Even before I open my eyes in the morning, when senses are at their dullest, the first thing I’ve been noticing lately is the pungency of ramps. I’m not sure whether it’s my breath, clothes, or skin pores, but I’m guessing that pouring a boiling red pepper broth over wild leeks is enough to trump Febreze freshness.
Did it sound like I was complaining? I’d pickle a truckload of ramps in this way if I could. The smell isn’t anything that Axe and Listerine can’t fix anyway.
The sweet, sour, and spicy pickling brine retains the crispness of the ramps from leaves to bulb. Most of the heat comes from shichimi togarashi, an aromatic Japanese seasoning comprised of seven ingredients. The particular blend I used, one of many variations, had orange peel, black and white sesame seeds, red peppers, sansho (better known as Sichuan peppercorns), ginger, and seaweed.
As fiery as the Korean crushed red pepper (gochugaru) looks, it’s actually rather sweet. It gives the pickling brine a menacing kimchi-red hue even if it barely adds any heat. Any of the milder ground red peppers, such as unsmoked Spanish paprika, will do in a pinch.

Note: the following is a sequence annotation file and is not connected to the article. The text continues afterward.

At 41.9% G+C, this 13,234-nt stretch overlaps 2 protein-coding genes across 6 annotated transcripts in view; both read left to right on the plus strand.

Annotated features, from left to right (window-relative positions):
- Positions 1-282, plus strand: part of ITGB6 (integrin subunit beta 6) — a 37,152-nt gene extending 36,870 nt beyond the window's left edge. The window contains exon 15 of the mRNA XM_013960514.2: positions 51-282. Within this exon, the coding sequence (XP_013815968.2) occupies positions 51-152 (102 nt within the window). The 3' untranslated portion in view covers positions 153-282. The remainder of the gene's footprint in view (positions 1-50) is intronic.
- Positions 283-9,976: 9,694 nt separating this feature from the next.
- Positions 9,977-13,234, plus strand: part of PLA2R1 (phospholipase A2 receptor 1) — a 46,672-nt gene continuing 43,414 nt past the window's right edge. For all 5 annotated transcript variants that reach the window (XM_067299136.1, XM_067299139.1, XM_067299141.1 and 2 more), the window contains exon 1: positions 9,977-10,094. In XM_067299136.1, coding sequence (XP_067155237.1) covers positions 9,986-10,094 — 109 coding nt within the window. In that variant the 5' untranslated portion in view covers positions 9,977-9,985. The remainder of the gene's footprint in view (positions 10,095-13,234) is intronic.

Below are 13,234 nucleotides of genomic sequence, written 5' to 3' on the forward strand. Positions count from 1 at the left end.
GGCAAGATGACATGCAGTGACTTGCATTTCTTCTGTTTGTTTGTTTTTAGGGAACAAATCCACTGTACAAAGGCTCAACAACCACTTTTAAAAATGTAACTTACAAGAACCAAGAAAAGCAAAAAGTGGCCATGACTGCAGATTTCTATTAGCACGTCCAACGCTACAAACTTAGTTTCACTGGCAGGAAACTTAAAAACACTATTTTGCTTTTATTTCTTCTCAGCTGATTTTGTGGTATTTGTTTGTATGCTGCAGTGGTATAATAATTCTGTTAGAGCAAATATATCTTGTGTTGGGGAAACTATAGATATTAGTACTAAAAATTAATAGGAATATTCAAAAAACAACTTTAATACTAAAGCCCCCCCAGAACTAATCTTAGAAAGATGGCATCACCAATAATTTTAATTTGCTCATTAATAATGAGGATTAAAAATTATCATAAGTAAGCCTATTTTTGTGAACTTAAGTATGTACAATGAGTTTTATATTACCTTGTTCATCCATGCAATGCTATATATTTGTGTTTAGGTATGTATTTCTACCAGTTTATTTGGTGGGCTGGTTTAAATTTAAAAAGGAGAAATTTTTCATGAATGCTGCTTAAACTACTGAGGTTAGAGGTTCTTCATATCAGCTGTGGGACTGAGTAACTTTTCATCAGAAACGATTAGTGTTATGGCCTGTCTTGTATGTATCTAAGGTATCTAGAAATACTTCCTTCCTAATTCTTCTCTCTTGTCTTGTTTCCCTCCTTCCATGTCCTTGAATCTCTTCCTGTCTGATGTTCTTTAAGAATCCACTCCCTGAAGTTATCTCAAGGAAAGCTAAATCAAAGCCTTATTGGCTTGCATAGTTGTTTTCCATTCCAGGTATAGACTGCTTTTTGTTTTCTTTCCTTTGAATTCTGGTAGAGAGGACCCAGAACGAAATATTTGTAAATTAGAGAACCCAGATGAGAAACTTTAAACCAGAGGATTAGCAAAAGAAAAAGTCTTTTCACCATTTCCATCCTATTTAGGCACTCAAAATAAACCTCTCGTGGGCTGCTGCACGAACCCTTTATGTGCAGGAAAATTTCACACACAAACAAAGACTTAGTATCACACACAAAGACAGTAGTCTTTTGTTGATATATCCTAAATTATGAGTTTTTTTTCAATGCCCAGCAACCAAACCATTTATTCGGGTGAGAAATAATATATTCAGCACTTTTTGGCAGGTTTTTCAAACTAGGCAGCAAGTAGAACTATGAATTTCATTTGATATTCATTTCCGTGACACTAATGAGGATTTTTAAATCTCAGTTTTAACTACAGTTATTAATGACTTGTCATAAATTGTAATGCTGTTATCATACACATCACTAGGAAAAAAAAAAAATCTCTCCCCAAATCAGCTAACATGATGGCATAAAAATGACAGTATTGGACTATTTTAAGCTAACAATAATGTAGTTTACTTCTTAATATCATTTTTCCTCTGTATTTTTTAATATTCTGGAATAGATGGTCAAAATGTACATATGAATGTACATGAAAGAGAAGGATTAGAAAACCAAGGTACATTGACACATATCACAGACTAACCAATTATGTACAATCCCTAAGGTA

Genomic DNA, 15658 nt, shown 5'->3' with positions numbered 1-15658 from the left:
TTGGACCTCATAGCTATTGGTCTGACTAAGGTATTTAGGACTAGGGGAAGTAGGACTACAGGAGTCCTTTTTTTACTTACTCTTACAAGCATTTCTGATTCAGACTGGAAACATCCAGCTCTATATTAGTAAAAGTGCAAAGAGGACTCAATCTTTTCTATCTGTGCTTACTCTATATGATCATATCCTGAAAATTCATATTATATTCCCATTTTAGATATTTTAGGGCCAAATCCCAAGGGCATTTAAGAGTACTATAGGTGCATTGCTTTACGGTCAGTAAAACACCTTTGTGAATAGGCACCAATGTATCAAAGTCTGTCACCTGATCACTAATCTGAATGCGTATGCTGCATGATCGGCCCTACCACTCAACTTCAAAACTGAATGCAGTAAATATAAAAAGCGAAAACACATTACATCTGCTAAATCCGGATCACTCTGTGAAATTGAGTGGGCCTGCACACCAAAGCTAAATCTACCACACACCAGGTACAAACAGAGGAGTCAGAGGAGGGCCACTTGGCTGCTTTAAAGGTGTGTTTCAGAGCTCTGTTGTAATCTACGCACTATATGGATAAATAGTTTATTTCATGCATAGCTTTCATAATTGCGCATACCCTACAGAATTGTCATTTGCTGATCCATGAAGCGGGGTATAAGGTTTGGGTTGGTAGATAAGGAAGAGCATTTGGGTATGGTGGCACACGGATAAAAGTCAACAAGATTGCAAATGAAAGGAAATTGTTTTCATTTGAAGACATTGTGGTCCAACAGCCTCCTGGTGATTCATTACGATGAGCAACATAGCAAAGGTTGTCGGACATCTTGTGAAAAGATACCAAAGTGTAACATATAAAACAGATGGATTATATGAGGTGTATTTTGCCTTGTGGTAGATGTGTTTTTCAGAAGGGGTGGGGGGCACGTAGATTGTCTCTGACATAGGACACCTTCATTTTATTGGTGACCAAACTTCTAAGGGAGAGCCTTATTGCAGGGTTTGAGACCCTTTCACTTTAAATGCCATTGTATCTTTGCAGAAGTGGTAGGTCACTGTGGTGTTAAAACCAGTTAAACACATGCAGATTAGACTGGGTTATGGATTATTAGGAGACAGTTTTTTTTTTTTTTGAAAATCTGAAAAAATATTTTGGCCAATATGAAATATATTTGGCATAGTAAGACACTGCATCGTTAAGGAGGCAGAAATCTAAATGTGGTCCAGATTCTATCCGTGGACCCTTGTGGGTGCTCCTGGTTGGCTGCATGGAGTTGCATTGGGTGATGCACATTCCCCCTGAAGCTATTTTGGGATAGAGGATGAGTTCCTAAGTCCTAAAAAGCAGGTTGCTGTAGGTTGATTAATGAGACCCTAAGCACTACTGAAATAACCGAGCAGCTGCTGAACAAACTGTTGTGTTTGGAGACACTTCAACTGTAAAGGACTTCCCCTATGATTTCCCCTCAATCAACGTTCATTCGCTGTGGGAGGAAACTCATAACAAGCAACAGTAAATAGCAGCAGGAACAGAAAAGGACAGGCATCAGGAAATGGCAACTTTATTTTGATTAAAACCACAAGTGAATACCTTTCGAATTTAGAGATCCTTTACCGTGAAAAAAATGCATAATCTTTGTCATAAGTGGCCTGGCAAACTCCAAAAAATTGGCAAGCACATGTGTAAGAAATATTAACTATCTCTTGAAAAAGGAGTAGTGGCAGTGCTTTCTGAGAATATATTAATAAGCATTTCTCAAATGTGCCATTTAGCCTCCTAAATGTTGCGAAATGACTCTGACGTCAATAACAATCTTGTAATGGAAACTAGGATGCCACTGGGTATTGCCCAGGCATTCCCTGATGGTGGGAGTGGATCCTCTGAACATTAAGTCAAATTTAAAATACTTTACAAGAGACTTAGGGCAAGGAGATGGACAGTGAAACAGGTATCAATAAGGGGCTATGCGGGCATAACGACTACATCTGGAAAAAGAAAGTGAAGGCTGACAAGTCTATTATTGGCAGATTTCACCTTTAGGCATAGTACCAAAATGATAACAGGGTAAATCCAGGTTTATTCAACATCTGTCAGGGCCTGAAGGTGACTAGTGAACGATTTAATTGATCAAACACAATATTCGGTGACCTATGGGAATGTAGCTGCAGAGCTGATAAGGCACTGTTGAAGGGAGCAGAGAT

David Chang’s Pickled Ramps
with Japanese and Korean Seasonings
A 9 x 13-inch baking dish is not the best container to use. I had to double the pickling brine.
1 pound ramps, trimmed and cleaned
For the Pickling Brine:
3/4 cup granulated sugar
3/4 cup rice wine vinegar
3/4 cup water
1 tablespoon kosher salt
1 tablespoon Japanese seven spice (shichimi togarashi)
1 to 1 1/2 teaspoons Korean crushed red pepper (gochugaru)
What’s that smell?
- Place the trimmed and cleaned ramps in a large nonreactive container (such as stainless steel or glass).
- Combine all the pickling brine ingredients in a small saucepan. Bring to a boil over medium-high heat, stirring until the sugar and salt are dissolved. Immediately pour over the ramps.
- Let the ramps and pickling brine cool to room temperature, cover, and refrigerate at least overnight before serving.
Tsukemono or kimchi?